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An estimated 1.7 billion people—23% of the world’s population—have been infected by Mycobacterium tuberculosis.1 It has been known for over five decades that, once someone has been infected with M. tuberculosis for more than 2–5 years, the risk of developing tuberculosis (TB) disease—barring a second infection or immunosuppressive condition—is small.2 Nevertheless, numerous publications and textbooks continue to cite a ‘rule of thumb’ that 5% of people with latent TB infection will develop reactivation TB disease after this initial high-risk period. Multiple recent analyses have reaffirmed that this 5% figure is a substantial overestimate.3 4
In this issue of Thorax, Trauer et al reanalyse data from 21 clinical trials of Bacille Calmette-Guérin (BCG) vaccination.5 Their comprehensive analysis provides yet another piece of evidence that the traditional conceptualisation of latent TB infection—as a static state in which people experience a constant, reasonably high risk of reactivation for many years, if not decades—should be abandoned.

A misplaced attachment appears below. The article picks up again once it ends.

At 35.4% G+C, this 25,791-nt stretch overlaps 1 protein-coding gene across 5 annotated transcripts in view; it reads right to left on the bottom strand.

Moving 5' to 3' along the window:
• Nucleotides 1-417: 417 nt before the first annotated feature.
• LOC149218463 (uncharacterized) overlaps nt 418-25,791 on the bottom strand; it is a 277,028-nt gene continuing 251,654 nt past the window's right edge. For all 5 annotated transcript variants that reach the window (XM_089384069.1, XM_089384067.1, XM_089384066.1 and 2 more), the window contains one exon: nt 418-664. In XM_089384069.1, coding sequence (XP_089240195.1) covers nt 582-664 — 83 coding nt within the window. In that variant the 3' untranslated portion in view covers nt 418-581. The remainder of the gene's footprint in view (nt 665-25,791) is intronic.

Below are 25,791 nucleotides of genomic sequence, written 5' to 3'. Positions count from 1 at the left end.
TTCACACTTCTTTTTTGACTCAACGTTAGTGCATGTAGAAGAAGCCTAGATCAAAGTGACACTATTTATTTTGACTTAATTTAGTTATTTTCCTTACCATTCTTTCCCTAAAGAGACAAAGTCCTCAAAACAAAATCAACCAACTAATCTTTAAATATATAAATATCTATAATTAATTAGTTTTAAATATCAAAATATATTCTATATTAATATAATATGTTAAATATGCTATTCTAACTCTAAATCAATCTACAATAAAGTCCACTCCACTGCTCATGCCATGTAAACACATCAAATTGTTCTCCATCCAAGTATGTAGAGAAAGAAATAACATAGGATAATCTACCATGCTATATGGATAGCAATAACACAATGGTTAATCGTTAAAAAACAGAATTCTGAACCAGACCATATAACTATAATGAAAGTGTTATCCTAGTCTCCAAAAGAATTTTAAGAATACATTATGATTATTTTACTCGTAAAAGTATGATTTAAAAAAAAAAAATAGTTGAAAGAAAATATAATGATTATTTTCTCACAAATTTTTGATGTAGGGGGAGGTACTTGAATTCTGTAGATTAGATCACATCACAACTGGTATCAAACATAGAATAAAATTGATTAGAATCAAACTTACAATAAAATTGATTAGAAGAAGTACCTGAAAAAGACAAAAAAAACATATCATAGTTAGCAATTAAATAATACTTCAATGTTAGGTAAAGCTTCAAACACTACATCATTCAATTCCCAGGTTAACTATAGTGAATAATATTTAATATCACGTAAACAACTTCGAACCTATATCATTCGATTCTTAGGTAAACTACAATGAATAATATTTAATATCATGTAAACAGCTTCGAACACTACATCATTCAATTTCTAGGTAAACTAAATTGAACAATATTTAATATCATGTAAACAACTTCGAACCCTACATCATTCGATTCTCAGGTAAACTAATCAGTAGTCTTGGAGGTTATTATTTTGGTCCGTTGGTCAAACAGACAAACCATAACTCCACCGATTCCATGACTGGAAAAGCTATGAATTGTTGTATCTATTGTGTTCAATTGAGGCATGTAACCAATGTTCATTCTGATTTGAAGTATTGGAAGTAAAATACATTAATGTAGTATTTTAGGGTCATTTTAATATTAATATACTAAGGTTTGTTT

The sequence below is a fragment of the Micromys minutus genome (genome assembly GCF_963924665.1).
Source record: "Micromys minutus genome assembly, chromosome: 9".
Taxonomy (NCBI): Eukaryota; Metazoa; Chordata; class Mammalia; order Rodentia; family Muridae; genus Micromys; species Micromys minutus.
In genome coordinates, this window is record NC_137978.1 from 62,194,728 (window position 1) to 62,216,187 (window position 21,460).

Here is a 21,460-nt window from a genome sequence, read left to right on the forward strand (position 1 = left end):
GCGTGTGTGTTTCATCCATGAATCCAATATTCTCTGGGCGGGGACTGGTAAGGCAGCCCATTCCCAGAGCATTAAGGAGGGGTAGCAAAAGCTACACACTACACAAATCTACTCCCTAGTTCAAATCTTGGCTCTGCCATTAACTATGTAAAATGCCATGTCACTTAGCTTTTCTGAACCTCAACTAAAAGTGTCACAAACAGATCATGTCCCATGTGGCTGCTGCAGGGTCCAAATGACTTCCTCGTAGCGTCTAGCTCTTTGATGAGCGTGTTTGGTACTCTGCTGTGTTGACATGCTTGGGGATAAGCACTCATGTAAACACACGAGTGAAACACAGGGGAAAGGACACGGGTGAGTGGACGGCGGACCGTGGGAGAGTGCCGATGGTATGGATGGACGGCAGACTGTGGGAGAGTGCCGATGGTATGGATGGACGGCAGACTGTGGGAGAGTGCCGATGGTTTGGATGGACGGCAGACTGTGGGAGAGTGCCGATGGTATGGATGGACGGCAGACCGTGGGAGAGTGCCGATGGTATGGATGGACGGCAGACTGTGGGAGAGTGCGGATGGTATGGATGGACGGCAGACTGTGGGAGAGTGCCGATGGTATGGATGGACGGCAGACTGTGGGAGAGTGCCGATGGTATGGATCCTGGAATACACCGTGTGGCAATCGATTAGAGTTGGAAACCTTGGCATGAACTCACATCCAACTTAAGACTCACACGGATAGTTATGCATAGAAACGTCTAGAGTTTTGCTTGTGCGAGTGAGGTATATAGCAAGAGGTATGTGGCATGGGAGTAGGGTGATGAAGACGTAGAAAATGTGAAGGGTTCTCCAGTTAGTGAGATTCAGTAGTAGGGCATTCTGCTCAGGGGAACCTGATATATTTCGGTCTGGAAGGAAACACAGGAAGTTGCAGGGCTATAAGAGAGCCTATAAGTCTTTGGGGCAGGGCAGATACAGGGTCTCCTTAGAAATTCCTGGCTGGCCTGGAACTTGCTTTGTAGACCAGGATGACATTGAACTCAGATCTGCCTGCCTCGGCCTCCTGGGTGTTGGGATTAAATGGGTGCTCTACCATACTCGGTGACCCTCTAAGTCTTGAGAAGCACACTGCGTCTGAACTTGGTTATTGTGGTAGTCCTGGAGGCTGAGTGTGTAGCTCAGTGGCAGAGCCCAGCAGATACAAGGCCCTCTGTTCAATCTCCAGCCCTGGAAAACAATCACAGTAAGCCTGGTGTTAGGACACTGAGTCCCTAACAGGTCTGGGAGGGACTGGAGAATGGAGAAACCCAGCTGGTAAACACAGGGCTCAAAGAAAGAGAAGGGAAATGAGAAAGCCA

Prior analyses have estimated that BCG-derived protection against TB disease may wane after about 10 years,6 though long-term follow-up data are scant. Trauer et al updated a prior meta-analysis of BCG vaccine trials7 to explore whether this waning of protection more likely reflects …
Contributors DD drafted the manuscript, revised the manuscript, and submitted the manuscript for publication.
Funding The authors have not declared a specific grant for this research from any funding agency in the public, commercial or not-for-profit sectors.
Competing interests None declared.
Provenance and peer review Commissioned; externally peer reviewed.
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